2014 Undergraduate Shakespeare Conference
Worcester State University is pleased to host the Undergraduate Shakespeare Conference Consortium's 13th annual conference on Saturday, April 26, 2014, from 9 a.m. to 4:30 p.m. in the Blue Lounge of our Student Center (registration from 9-9:30 a.m.) on the theme of:
“Shakespeare Noir: Destabilization, Corruption, Irruption, Illumination, Liberation”
Much like film noir in the 1940s and 1950s, Shakespeare’s drama and poetry explore the seamy underside of order, respectability, and morality. This conference will look for papers that explore how texts and performances related to Shakespeare destabilize, expose, or illuminate the faux stability of the Elizabethan world picture or the various eras in which the plays and poems have been presented and studied, as well as fetishized.
Papers could but are not limited to exploring how Shakespeare’s plays and poems themselves
challenge views of:
- religion and faith
- the demonic and the divine
- class and gender roles
- science and nature
- the virtue or destructiveness of art (especially in terms of the theatre)
how Shakespeare and his work have been marshaled/manipulated/exploited to reflect specific political, social, philosophical, and aesthetic views through
- stage and film productions
- paratexts or adaptations on the page, stage, or screen
- literary criticism, etc.
Proposals of approximately 300 words were due March 14, 2014.
Paper length should be gauged for 15 minutes reading time.
$10.00 conference registration fee includes lunch, speaker, and selections from the Worcester State Theatre production of "Twelfth Night."
Sponsored by a consortium of area colleges: Assumption College, Bentley University, Clark University, College of the Holy Cross, Fitchburg State University, UMass Boston and Worcester State University.
WSU sponsors are the English Department and Office of Academic Affairs With support from the WSU Department of Visual and Performing Arts.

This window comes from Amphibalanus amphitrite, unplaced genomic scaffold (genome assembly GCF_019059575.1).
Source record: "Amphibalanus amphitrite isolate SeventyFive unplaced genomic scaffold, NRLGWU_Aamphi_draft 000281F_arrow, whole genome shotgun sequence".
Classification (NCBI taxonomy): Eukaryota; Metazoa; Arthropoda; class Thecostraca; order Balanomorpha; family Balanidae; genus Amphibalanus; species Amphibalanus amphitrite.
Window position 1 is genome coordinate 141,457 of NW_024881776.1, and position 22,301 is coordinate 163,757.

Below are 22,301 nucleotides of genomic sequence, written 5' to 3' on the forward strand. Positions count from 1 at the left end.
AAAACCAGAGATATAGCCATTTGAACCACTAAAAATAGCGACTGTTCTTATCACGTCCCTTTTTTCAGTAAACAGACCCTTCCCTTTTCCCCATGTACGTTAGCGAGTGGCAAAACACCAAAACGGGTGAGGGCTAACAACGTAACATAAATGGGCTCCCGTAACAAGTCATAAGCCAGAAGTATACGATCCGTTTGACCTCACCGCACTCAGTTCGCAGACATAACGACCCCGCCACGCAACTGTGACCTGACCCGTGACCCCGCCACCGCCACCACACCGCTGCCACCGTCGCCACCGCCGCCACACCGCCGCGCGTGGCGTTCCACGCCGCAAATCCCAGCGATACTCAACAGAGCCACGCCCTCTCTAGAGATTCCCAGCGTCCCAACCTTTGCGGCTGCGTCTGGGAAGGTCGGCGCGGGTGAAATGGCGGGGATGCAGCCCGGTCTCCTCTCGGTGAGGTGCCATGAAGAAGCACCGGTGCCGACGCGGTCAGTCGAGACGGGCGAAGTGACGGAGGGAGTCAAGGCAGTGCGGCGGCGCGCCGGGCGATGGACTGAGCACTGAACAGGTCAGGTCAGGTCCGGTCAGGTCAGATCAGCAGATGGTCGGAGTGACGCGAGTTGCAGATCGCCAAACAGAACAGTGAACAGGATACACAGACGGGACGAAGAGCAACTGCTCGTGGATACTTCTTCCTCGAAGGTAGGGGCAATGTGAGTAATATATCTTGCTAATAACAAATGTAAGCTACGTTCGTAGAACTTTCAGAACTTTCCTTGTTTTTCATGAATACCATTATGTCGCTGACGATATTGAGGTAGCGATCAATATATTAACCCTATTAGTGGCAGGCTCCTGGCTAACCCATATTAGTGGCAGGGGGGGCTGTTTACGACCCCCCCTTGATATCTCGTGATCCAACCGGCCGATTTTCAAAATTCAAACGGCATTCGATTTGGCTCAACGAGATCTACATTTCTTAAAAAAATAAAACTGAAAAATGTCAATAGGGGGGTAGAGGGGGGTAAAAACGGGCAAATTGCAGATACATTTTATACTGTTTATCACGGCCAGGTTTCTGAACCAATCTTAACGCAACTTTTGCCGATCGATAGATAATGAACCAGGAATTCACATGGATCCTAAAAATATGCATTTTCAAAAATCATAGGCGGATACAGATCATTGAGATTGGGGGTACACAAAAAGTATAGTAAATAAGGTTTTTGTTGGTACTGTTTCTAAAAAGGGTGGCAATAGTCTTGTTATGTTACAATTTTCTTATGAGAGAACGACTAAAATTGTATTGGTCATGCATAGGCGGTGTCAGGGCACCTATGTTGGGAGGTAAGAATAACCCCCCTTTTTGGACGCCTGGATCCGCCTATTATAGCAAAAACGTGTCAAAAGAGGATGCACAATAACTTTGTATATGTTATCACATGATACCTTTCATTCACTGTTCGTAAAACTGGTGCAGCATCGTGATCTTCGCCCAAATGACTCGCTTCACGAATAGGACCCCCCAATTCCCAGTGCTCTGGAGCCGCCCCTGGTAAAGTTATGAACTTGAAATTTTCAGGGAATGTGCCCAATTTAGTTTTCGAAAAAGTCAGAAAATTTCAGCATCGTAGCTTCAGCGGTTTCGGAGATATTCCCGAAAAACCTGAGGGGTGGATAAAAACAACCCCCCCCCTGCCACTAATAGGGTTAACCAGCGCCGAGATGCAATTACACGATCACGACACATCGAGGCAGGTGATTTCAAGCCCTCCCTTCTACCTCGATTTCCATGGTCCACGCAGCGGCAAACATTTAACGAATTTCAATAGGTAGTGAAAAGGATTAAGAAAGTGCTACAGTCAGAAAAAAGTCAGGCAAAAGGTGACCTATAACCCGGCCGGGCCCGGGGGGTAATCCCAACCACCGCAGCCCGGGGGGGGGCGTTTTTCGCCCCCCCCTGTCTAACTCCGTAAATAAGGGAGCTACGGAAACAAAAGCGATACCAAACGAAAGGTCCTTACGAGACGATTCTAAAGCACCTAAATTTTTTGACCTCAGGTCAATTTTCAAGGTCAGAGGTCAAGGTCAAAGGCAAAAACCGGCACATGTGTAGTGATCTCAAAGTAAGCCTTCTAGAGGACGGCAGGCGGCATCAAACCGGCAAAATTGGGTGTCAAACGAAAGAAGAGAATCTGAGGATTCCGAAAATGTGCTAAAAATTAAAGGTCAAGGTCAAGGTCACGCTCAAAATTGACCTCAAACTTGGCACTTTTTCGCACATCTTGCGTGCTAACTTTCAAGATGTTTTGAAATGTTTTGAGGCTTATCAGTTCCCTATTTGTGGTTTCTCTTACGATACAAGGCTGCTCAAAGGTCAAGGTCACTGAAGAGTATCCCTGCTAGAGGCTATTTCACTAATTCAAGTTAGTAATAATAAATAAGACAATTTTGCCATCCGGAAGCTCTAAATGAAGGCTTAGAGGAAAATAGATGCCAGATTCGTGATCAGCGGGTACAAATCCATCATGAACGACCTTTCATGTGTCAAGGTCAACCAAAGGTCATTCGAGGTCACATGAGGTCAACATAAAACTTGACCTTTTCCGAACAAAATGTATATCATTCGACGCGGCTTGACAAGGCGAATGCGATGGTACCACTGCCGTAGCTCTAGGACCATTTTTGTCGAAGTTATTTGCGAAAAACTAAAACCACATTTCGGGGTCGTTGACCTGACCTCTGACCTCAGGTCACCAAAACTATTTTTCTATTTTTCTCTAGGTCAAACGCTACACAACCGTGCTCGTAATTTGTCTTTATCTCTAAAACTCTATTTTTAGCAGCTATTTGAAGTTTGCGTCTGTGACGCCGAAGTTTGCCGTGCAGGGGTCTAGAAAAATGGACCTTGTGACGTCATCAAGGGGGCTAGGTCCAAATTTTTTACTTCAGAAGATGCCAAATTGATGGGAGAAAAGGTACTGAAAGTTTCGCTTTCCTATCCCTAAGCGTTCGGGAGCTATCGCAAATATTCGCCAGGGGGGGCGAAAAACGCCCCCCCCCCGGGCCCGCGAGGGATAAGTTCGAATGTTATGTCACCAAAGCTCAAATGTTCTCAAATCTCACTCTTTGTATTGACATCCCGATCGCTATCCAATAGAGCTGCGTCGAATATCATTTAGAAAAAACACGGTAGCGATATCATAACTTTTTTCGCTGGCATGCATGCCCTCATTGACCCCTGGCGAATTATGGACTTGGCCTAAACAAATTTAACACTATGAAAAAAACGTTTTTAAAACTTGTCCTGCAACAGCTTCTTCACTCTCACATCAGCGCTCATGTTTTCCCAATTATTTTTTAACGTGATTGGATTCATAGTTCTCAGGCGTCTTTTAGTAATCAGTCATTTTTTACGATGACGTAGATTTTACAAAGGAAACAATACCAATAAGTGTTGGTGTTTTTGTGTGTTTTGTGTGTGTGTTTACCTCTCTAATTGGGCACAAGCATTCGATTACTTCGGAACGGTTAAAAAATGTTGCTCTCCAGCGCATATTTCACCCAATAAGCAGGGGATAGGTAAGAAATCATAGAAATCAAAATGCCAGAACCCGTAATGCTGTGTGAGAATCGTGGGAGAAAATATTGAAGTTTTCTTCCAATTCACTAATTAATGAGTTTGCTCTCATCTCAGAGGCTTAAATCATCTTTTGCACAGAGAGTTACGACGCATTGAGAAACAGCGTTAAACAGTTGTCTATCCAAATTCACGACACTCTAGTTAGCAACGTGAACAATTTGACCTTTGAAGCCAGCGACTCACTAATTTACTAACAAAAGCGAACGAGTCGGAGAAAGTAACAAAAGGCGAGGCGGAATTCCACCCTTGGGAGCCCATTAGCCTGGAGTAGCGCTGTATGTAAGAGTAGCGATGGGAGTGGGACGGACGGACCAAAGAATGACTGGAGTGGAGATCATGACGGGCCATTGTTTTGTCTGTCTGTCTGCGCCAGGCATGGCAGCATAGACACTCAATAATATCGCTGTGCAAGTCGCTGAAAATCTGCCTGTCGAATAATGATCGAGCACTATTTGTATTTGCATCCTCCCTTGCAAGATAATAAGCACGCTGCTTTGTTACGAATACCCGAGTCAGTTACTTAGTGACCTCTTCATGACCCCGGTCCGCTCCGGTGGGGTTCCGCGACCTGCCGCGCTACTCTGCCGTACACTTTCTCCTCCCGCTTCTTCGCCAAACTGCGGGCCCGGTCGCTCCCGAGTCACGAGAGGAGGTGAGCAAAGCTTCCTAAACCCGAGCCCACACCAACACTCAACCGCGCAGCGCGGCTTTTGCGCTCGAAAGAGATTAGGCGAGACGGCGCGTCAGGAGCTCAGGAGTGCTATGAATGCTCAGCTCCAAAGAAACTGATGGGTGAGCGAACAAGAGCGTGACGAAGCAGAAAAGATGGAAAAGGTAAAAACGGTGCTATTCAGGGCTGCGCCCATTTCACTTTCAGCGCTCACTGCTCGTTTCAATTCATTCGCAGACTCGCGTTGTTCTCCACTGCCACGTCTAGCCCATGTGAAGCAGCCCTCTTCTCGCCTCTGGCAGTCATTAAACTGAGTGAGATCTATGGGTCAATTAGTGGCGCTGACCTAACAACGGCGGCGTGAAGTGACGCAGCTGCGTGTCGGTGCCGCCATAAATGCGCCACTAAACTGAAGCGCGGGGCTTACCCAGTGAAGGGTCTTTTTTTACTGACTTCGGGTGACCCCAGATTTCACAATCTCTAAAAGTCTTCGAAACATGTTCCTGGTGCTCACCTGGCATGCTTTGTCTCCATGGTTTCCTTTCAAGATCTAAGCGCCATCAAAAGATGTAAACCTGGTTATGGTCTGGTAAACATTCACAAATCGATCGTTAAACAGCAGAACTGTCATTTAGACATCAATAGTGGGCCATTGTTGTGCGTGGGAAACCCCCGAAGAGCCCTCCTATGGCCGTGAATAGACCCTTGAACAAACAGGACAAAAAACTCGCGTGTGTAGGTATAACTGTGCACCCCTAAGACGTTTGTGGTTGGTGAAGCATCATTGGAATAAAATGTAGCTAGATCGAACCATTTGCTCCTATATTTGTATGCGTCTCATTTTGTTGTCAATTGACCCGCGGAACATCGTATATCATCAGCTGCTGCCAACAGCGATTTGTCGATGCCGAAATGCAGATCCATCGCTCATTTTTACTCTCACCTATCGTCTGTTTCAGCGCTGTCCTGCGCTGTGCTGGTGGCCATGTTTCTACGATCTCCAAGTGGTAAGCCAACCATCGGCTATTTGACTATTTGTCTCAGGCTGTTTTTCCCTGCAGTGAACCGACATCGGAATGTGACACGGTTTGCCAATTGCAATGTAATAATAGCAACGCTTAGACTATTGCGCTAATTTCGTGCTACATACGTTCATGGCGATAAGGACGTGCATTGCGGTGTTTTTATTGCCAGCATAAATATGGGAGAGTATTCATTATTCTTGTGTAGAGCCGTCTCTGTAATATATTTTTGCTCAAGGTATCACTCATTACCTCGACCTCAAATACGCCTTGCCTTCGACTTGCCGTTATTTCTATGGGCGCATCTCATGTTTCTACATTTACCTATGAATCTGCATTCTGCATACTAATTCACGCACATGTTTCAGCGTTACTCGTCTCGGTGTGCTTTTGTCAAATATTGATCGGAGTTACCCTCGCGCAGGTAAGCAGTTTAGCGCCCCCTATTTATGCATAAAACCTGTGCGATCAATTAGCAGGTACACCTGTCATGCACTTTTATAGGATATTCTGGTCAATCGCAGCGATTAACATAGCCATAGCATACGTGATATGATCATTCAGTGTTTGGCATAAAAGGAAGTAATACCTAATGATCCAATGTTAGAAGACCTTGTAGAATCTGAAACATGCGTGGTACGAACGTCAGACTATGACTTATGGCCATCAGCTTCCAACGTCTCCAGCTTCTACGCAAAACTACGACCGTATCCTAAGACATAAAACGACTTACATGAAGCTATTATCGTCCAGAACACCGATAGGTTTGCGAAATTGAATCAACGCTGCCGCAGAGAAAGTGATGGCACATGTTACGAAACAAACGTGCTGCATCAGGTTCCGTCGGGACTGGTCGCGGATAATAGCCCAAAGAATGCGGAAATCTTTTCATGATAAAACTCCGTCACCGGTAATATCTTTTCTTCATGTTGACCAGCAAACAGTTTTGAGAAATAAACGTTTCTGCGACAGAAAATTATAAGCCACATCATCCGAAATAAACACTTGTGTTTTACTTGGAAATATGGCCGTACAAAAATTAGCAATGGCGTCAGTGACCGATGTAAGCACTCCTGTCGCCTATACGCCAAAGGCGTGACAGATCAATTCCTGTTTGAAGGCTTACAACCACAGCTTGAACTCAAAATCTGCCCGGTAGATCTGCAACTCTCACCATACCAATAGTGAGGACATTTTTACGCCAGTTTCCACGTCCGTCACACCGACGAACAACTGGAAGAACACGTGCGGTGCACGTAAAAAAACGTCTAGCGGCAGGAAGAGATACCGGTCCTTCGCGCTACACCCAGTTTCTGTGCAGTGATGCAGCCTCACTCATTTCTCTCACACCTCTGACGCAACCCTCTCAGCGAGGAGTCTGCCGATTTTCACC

Other co-sponsor: Bedford/St. Martin's Publishers
Worcester State Theatre will present Shakespeare's "Twelfth Night" April 24-26 at 8 p.m. and April 27 at 2 p.m. Visit the Visual and Performing Arts Department website for ticket information.
Contact Professor of English Sharon Yang, Ph.D., for more information: email@example.com.
Plenary Lecture: "Shakespeare's Black Veil: Learning to Noir"
By Dr. Steve Urkowitz
Plenary Speaker Steve Urkowitz, Ph.D., says about his scheduled lecture: "While some of Shakespeare's plays now have all the bleak flavors of coal-dust, he had to learn how to shape characters and events to achieve such Nour-ishment. The historical character of Richard of Gloucester, who becomes bloody Richard the Third, in early versions appears almost comical, but later the lighter notes vanish until finally he becomes one of literature's darkest villains. We'll track Shakespeare's murderers, a necrophiliac, and several terrorists as they grow."
Urkowitz, who earned his Ph.D. at the University of Chicago, may well be the only Shakespeare scholar with a Grammy nomination to his credit. His twofold interests—music and Shakespeare—make for a fascinating career: The Grammy nomination (1973, Early American Vocal Music, Nonesuch Records) owes to Dr. Urkowitz’s having coached singers in dramatic delivery of song-texts, a task he has undertaken for approximately fifty different musical programs. Wearing his other hat, Dr. Urkowitz has produced a landmark study examining the so-called “Bad Quarto” of King Lear, a version which, he argues, Shakespeare himself revised for the Folio version of the play. This study has led Dr. Urkowitz to his current work-in-progress, tentatively titled Shakespeare’s Revision of Everything Else: The Bad Quartos as Authorial Drafts. In addition he is the author of more than twenty essays and articles on Shakespeare, Shakespearean textual studies, and pedagogy. His directing credentials include a King Lear staged in France (with a female protagonist), a Second Shepherds’ Play that toured various schools in Maine, and many annual university theater productions of classical plays by Shakespeare and other great dramatists.
Urkowitz is an emeritus professor at the City University of New York, where, prior to his retirement, he served as professor of English and theater from 1987 to 2007, with duties as English Department chair from 1994-1997. His fifty years of teaching have taken him to various other campuses—Hofstra University, SUNY New York Maritime, Medgar Evers College, Baruch College, and, early in his career, secondary schools in New York City. He has also held visiting appointments in Europe, at the Breadloaf School of English at Middlebury College, and at the Folger Shakespeare Library, to name only a few such postings. He was a National Endowment for the Humanities Research Fellow in 1983.